Dave Godin

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David Edward Godin (21 June 1936, Peckham, London – 15 October 2004 in Rotherham, England) was an English fan of American soul music, who made a major contribution internationally in spreading awareness and understanding of the genre, and by extension African-American culture.

Biography[edit]

The son of a milkman,[1] Dave Godin spent his early childhood in Peckham before bombing forced the family to move to Bexleyheath, Kent, where he won a scholarship to Dartford Grammar School. Godin began collecting American R&B records when at school, where he encouraged the younger Mick Jagger's interest in black American music. He said:[2] "..It was at Dartford Grammar School that I met Mick Jagger and introduced him to black music, I'm ashamed to say. It's ironic that as a result of meeting me he's where he is today." Godin played a minor role in the early jam sessions out of which the Rolling Stones emerged, but resented Jagger for what he saw as the Stones' exploitation of black music.[3]

After working at an advertising agency and as an hospital porter in place of national service (he was a conscientious objector),[3] Godin founded the Tamla Motown Appreciation Society, and in time was recruited by Berry Gordy to become Motown's consultant in the UK, setting up its distribution through EMI. At a recording of Ready Steady Go! in 1964, Jagger asked Godin to introduce him to Marvin Gaye. "I told him to fuck off and introduce himself", Godin recalled.[3]

In 1967, he founded Soul City, a record shop which in 1967 developed into a record label on which he released such then-obscure soul classics as "Go Now" by Bessie Banks, with colleague David Nathan and friend Robert Blackmore. It was in their shop that Godin coined the term 'northern soul',[4] a description that he would popularise through his work as a music journalist. In a 2002 interview with Chris Hunt of Mojo, he explained that he had first come up with the term in 1968 as a sales reference to help staff in his shop differentiate the more modern funkier sounds from the smoother, Motown-influenced soul of a few years earlier:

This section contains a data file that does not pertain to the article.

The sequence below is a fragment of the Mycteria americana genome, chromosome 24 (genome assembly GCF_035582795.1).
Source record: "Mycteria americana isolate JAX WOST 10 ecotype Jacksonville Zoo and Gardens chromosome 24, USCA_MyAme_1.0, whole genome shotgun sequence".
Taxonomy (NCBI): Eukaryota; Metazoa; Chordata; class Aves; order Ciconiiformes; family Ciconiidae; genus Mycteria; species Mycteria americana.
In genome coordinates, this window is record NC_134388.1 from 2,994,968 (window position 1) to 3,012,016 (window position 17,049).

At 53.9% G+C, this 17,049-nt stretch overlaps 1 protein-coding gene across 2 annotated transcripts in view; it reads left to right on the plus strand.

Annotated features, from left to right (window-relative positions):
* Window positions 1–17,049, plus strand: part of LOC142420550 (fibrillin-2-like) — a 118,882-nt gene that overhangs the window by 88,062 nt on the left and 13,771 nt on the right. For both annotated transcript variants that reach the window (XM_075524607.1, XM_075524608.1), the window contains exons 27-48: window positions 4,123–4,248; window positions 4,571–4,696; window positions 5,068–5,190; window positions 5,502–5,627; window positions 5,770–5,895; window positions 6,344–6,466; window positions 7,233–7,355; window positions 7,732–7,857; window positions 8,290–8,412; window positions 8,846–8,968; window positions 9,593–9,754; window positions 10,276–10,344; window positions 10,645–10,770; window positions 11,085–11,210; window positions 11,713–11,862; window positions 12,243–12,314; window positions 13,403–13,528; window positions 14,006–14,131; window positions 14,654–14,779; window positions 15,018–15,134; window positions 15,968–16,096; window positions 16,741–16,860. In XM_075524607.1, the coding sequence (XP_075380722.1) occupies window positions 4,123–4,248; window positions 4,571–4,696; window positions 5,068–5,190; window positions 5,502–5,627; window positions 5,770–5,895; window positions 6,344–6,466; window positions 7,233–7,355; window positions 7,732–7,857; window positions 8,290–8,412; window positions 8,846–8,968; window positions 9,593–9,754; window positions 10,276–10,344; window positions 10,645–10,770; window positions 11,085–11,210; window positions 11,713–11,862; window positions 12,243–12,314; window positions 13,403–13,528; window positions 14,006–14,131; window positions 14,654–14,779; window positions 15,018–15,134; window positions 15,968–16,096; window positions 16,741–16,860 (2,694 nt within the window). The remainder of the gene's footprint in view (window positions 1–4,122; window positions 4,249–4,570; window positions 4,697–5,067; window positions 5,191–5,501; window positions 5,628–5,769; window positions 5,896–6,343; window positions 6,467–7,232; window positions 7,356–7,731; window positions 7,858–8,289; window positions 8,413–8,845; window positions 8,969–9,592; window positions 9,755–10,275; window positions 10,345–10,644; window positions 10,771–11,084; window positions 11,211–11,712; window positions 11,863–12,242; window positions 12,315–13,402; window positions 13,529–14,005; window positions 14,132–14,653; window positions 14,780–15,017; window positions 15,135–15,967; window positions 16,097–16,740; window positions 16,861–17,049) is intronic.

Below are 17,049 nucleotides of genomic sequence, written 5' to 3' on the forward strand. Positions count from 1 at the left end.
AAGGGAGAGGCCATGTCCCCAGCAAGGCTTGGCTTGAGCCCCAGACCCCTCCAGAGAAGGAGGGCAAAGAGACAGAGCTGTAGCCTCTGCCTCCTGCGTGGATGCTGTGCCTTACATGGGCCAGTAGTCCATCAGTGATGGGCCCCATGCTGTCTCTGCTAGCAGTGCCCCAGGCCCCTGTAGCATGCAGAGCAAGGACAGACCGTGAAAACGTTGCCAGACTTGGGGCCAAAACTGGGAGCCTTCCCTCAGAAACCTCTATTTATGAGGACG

"I had started to notice that northern football fans who were in London to follow their team were coming into the store to buy records, but they weren’t interested in the latest developments in the black American chart. I devised the name as a shorthand sales term. It was just to say ‘if you’ve got customers from the north, don’t waste time playing them records currently in the US black chart, just play them what they like - ‘Northern Soul’."[5]

In his career he also coined the term Deep Soul and he promoted the interests of a large number of American musicians whose work had fallen out of favour in their home country.

His second career was in cinema exhibition. Having studied art, design and film course at Sheffield Polytechnic, he became a senior film officer for the British Film Institute[4] and helped found and was the manager of the Anvil Cinema, Sheffield (1983–90), the only cinema in the UK to be funded by a local authority.

In the mid 1990s he started to compile a series of CDs of rare (and some not so rare) recordings - Dave Godin's Deep Soul Treasures - for Ace Records, which featured such artists as Loretta Williams, Eddie and Ernie, Jaibi, Ruby Johnson and Jimmy and Louise Tig. The albums were greeted with universal critical acclaim, and Godin described the series as the proudest achievement of his life.

Godin, a vegan, was an advocate of animal rights and Esperanto. He was also known for his involvement in anarchist and anti-capitalist organizations, including the Freedom Newspaper and Class War. He was the only atheist in his local pro-life organisation. Towards the end of his life he developed an interest in Jainism.

Dave Godin's Deep Soul Treasures : Taken from the Vaults[edit]

Volume 1[edit]